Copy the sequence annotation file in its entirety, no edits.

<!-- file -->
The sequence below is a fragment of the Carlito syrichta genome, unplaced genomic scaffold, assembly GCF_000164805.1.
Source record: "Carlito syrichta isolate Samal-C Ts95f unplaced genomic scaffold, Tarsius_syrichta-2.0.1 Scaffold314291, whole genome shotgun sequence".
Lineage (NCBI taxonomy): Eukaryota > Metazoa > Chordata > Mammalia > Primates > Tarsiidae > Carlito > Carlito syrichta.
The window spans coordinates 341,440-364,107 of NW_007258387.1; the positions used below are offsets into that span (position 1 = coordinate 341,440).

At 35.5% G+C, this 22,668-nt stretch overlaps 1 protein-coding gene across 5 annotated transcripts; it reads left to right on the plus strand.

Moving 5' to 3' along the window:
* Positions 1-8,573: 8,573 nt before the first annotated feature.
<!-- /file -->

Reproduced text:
The sequence below is a fragment of the Carlito syrichta genome, unplaced genomic scaffold, assembly GCF_000164805.1.
Source record: "Carlito syrichta isolate Samal-C Ts95f unplaced genomic scaffold, Tarsius_syrichta-2.0.1 Scaffold314291, whole genome shotgun sequence".
Lineage (NCBI taxonomy): Eukaryota > Metazoa > Chordata > Mammalia > Primates > Tarsiidae > Carlito > Carlito syrichta.
The window spans coordinates 341,440-364,107 of NW_007258387.1; the positions used below are offsets into that span (position 1 = coordinate 341,440).

At 35.5% G+C, this 22,668-nt stretch overlaps 1 protein-coding gene across 5 annotated transcripts; it reads left to right on the plus strand.

Moving 5' to 3' along the window:
* Positions 1-8,573: 8,573 nt before the first annotated feature.